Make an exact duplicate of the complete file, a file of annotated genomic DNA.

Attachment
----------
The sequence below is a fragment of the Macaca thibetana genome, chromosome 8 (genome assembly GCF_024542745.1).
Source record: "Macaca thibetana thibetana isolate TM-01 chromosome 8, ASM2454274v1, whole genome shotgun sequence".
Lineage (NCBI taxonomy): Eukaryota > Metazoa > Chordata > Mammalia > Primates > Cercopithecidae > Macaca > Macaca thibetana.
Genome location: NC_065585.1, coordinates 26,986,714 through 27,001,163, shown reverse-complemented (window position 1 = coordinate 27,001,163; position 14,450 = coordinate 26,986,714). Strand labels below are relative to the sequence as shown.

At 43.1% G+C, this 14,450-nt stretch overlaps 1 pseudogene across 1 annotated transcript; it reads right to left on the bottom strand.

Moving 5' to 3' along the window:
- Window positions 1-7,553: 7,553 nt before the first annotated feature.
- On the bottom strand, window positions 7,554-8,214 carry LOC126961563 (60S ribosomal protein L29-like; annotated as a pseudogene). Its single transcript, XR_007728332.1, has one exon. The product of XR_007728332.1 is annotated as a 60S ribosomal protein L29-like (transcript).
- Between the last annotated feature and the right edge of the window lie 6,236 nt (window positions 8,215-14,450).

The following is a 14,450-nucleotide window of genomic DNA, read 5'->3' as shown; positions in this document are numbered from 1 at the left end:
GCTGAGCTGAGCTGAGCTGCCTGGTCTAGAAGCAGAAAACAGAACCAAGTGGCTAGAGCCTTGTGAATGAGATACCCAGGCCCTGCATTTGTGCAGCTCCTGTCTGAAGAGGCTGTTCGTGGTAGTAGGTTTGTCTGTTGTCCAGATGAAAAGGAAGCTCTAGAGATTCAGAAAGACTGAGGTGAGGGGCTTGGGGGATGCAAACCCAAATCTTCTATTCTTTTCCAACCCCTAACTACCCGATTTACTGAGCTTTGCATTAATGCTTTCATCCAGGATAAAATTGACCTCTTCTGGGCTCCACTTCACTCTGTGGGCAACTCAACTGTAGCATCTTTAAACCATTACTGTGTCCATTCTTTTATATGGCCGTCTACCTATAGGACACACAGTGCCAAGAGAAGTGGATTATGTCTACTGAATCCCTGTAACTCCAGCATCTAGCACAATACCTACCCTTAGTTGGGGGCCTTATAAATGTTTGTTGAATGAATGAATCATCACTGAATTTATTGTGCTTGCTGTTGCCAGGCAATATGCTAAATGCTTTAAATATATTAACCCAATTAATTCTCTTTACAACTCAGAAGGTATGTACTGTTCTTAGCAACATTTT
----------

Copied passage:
The sequence below is a fragment of the Macaca thibetana genome, chromosome 8 (genome assembly GCF_024542745.1).
Source record: "Macaca thibetana thibetana isolate TM-01 chromosome 8, ASM2454274v1, whole genome shotgun sequence".
Lineage (NCBI taxonomy): Eukaryota > Metazoa > Chordata > Mammalia > Primates > Cercopithecidae > Macaca > Macaca thibetana.
Genome location: NC_065585.1, coordinates 26,986,714 through 27,001,163, shown reverse-complemented (window position 1 = coordinate 27,001,163; position 14,450 = coordinate 26,986,714). Strand labels below are relative to the sequence as shown.

At 43.1% G+C, this 14,450-nt stretch overlaps 1 pseudogene across 1 annotated transcript; it reads right to left on the bottom strand.

Moving 5' to 3' along the window:
- Window positions 1-7,553: 7,553 nt before the first annotated feature.
- On the bottom strand, window positions 7,554-8,214 carry LOC126961563 (60S ribosomal protein L29-like; annotated as a pseudogene). Its single transcript, XR_007728332.1, has one exon. The product of XR_007728332.1 is annotated as a 60S ribosomal protein L29-like (transcript).
- Between the last annotated feature and the right edge of the window lie 6,236 nt (window positions 8,215-14,450).

The following is a 14,450-nucleotide window of genomic DNA, read 5'->3' as shown; positions in this document are numbered from 1 at the left end:
GCTGAGCTGAGCTGAGCTGCCTGGTCTAGAAGCAGAAAACAGAACCAAGTGGCTAGAGCCTTGTGAATGAGATACCCAGGCCCTGCATTTGTGCAGCTCCTGTCTGAAGAGGCTGTTCGTGGTAGTAGGTTTGTCTGTTGTCCAGATGAAAAGGAAGCTCTAGAGATTCAGAAAGACTGAGGTGAGGGGCTTGGGGGATGCAAACCCAAATCTTCTATTCTTTTCCAACCCCTAACTACCCGATTTACTGAGCTTTGCATTAATGCTTTCATCCAGGATAAAATTGACCTCTTCTGGGCTCCACTTCACTCTGTGGGCAACTCAACTGTAGCATCTTTAAACCATTACTGTGTCCATTCTTTTATATGGCCGTCTACCTATAGGACACACAGTGCCAAGAGAAGTGGATTATGTCTACTGAATCCCTGTAACTCCAGCATCTAGCACAATACCTACCCTTAGTTGGGGGCCTTATAAATGTTTGTTGAATGAATGAATCATCACTGAATTTATTGTGCTTGCTGTTGCCAGGCAATATGCTAAATGCTTTAAATATATTAACCCAATTAATTCTCTTTACAACTCAGAAGGTATGTACTGTTCTTAGCAACATTTT